The five members of staff

My candidates are:
@simonv3
@jan
@belenbarrospena
@ei8fdb
@jdittrich

:slight_smile: someone will need to count the votes :slight_smile:

I am very thankful for @grahamperrin that set up the Discourse instance, but I think the admins should be long time members of OSD that everyone trust. Graham lately had so much contributions, but I hardly talk with @studiospring or see his contributions. This is gained in time.

So I can say that I don’t agree with the description of the “balance and inclusivity” criteria:

I expect the admins to know very well what has been done in our community and to represent us. Also they should be minimal technical, willing to be admins and ideal cover both EU and USA timezones (for better responsiveness in case of troubles) (Victoria would have been great for the APAC zone, but she moved :slight_smile: )

Open Source contributors sometime lose interest in some projects and might not be involved as in the beginning. So if we always want to have active / trusted members as admins we can hold this kind of votes periodically (once a year for example or in case we have a particular position to be replaced).

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Ooh, I like that a lot.

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My votes go out to:

@simonv3
@jan
@belenbarrospena
@pdurbin
@bnvk - I know he doesn’t want it but I trust him when it comes to respecting people privacy so he gets my vote anyway.

I like the idea of votes periodically that @evalica suggested as well.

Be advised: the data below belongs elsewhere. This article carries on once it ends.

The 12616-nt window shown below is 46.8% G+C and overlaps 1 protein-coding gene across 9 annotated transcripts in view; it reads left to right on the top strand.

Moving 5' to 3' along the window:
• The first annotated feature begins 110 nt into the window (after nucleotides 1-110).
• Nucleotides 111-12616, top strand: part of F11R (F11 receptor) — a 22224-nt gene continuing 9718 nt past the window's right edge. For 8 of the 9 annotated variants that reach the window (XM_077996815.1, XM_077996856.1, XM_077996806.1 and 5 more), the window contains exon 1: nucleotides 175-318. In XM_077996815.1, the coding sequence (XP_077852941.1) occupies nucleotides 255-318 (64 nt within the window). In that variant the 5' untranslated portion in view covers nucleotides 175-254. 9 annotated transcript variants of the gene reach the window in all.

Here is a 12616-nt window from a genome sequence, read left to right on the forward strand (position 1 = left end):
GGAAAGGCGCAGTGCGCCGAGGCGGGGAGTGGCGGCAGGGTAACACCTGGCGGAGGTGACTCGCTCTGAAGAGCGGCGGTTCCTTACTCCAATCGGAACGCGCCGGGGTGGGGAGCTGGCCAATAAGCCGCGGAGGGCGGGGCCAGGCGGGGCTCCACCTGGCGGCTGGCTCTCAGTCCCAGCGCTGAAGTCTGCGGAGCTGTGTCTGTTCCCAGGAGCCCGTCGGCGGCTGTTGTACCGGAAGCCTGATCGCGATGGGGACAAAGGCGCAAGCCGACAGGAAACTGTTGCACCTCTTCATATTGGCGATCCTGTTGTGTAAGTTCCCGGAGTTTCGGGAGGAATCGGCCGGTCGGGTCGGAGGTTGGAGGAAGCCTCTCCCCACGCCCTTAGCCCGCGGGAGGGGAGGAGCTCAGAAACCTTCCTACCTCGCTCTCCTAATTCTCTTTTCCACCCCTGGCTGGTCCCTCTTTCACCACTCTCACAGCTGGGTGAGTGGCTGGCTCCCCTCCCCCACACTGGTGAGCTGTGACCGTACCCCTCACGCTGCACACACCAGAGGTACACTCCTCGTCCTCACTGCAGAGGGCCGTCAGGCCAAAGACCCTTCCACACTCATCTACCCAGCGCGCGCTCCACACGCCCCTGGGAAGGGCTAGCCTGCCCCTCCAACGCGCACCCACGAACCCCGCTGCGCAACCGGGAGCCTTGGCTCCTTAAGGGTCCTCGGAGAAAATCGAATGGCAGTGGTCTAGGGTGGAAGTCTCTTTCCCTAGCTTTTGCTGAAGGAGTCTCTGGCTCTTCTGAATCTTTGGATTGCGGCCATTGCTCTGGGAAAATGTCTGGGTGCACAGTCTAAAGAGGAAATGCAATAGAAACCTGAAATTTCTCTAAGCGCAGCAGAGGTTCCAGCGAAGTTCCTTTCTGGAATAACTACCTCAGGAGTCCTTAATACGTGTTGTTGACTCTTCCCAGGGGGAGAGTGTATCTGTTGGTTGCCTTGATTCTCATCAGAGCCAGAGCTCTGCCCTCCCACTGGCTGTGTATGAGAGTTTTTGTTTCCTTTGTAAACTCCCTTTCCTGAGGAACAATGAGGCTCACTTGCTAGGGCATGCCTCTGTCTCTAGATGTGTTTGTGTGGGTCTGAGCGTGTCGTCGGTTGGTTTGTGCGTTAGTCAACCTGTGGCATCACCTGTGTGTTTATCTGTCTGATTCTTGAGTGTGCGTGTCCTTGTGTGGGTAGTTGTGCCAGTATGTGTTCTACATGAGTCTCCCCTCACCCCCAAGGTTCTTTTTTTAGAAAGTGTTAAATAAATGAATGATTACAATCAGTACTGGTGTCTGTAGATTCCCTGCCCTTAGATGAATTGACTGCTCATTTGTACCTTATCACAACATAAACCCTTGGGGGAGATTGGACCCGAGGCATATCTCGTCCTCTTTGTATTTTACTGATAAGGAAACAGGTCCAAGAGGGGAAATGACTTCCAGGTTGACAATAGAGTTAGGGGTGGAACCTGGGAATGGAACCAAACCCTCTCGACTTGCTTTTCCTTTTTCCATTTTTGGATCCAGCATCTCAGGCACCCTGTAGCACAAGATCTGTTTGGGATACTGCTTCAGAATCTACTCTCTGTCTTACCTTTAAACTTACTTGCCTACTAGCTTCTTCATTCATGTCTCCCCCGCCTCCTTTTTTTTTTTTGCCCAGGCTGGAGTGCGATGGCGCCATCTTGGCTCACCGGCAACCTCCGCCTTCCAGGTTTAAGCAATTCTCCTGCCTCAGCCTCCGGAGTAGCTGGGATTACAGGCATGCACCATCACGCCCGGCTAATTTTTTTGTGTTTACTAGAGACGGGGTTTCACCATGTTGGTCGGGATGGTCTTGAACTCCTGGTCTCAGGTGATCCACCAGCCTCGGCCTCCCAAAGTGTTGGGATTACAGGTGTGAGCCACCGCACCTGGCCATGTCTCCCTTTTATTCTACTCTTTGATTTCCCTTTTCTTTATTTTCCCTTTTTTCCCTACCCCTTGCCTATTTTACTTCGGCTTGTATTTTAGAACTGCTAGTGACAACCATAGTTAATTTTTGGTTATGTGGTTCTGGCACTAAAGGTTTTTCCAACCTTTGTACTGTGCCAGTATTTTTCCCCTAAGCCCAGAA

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My nominations are:

@evalica (her thoughtful, level-headed, and honest-matter-of-factness approach when needed)
@simonv3 (when I read his comments I find myself agreeing)
@belenbarrospena (her long term involvement in open source projects and design, and her level-headedness)
@victoria-bondarchuk (her open way of discussion and doing things)
@jan (his involvement on open source and design and get-sh1t-done approach)

I agree with @evalica’s points about trust, longevity in involvement.

I’ve met all the above in person and worked with them at FOSDEM over the past 3 years and trust them. The only exception is @simonv3, but for my reasons above I trust him.

I do also agree we should discuss the possibility of periodical voting. It will bring the balance and inclusivity that @grahamperrin mentions which I think this is a good idea.

But (my personal opinion is) this view should come from community members who have been involved for a period of time.

Thank you to those who nominated me.

Also a big thank you to @grahamperrin and @studiospring for bringing us here. I hope you to see you at FOSDEM or at an OSD event nearer.

:tada:

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I tallied the votes so far and listed the current results in my reply at


Please make sure to double-check.

People who have yet to nominate their 5 candidates:
@jdittrich @pdurbin @grahamperrin @studiospring @htietze @incabell @xaviju @eppfel @elioqoshi … and you, if you read this :slight_smile:

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Nominations:

And there are some possible variations – (@evalica, do you like to be admin? I don’t remember anymore if you were much interested in discourse). Also I could imagine one of the openusability people being in the admin group, maybe @htietze if he likes?

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I agree with the current tally, so my nominations are:

@belenbarrospena
@jan
@evalica
@simonv3
@jdittrich

Because of the obvious reasons stated by you already! :heart_eyes:

I think it is a very good idea to hold annual polls about those fixed positions (not just this forum).

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Yeap, I would like that :slight_smile: Thanks for the nomination :slight_smile:

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Same vote from my side

Updated the tally. Please also cast your 5 nominations @pdurbin @grahamperrin @studiospring @incabell @xaviju @elioqoshi @ryangorley @rosanardila @guiguru @rioev @Roy @danila.pellicani and others. :slight_smile: